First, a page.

Which is better? A fast, very active fermentation, or a slow steady fermentation?

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cerberus9

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I've brewed a few batches, and the fermentation seems to fall in one of two categories:

1. Slow, steady fermentation: It takes about 24 hours to get obvious signs of fermentation, then fermentation proceeds at a steady rate (bubbles in the blowoff or airlock every 5-10 seconds) for about 4-5 days. (This usually occurs with cheap, grocery store kits)

2. Quick, very active fermentation: Obvious signs of fermentation in 4-6 hours. Fermentation is very rapid (bubbles in airlock almost constant, or once ever second). (Obvious) fermentation lasts for about 36-48 hours. (This usually occurs with higher-quality extracts and better/fresher yeast).

Which of the two types of fermentation is more desirable (or is more likely to produce better results)? Or does it matter, as long as fermentation occurs?
 

DeathBrewer

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you'll get different opinions on that matter.

i like to pitch a decent starter and lately have not been as concerned with aerating my wort (a lot of splashing but haven't used my pump.)

i don't get much of a lag time when i use starters and i get a nice, steady fermentation. i also try to keep most my beers at around 65*F

i think fermentation temperature is much more important.
 

malkore

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option 3: complete fermentation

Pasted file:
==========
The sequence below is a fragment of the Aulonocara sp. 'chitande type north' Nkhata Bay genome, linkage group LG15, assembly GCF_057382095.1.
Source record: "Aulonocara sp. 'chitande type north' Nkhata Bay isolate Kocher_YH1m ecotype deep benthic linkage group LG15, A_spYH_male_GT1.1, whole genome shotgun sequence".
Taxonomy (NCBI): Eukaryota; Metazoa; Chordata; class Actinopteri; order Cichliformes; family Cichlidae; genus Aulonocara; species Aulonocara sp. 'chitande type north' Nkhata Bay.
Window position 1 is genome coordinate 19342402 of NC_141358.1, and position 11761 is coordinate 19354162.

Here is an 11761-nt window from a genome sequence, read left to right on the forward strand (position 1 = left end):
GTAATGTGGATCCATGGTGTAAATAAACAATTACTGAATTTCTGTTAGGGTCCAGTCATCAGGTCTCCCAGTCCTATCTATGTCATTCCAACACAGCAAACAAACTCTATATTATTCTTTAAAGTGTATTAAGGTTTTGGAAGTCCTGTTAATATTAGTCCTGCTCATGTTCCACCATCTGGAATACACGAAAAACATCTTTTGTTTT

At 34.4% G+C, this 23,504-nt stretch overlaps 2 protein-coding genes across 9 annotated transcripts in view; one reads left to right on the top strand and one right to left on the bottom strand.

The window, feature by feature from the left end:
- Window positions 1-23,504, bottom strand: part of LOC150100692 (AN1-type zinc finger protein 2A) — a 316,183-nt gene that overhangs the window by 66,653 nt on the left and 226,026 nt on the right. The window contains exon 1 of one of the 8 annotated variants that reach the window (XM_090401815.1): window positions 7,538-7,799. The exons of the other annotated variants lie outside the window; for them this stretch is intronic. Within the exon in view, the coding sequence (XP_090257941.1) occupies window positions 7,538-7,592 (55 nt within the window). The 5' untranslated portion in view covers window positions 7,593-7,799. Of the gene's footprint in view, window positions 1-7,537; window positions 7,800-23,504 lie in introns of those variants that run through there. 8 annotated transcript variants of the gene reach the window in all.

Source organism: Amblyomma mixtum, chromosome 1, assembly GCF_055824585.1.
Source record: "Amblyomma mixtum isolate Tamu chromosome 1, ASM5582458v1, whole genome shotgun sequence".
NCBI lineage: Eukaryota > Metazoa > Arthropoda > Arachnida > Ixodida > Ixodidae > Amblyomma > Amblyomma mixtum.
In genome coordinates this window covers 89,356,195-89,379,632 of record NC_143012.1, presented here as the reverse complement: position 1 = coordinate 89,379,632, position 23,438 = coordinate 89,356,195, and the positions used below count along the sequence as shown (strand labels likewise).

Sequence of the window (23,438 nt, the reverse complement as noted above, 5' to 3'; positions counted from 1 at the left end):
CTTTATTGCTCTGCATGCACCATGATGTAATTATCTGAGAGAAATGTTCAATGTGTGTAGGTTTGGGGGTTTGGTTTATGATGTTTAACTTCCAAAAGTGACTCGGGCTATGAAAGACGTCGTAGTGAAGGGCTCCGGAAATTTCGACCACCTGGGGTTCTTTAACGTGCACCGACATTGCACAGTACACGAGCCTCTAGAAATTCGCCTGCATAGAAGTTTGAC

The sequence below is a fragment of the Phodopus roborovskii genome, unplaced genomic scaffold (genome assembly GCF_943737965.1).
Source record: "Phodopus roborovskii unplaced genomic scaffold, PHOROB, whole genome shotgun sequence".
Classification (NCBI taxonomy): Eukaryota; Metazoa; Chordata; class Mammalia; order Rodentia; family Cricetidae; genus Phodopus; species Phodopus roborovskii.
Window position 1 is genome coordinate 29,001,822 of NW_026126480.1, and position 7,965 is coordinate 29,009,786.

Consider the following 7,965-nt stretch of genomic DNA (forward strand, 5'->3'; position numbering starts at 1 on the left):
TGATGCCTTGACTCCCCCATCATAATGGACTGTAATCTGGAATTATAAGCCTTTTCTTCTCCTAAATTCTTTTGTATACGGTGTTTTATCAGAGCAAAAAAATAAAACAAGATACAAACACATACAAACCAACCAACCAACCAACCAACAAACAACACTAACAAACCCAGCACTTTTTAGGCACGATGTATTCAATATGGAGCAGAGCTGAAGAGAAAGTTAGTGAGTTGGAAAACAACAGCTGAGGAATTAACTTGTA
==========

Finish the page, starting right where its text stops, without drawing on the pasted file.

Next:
I don't mind a lag phase. i don't make a lot fo starters, but do inject pure oxygen into my wort, which gives the yeast a lot of oxygen for phase 1 of their life cycle...reproduction.
once that ends, my beer ferments rapidly, even at 63 degrees.

as long as its within normal time frames, and ferments fully, you'll be making good beer.
 

BierMuncher

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Ingredients make a big difference.

I've had beers take 6-7 days to ferment, and I've seen some ferment within 24 hours.

Wit yeasts and wheat malt tend to be two ingredients that give me polonged, heavy krausenned fermentations.

In answer...it doesnt really matter as long as your fermentation temps are good, and you're pitching adequate amounts of healthy yeast (dry, hydrated, starter or yeast cake)
 

althalos

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This thread is probably dead by now, but just my two cents...

It depends on MANY factors...the temp, the yeast strain (ale or lager AND individual strain)...a good example of this is California Common - finishes very quickly. Also, amount of fermentables, wort viscosity, flocculation/attenuation of the yeast, etc.

Just make sure you're hitting your target gravities and racking to secondary when you need to.
 
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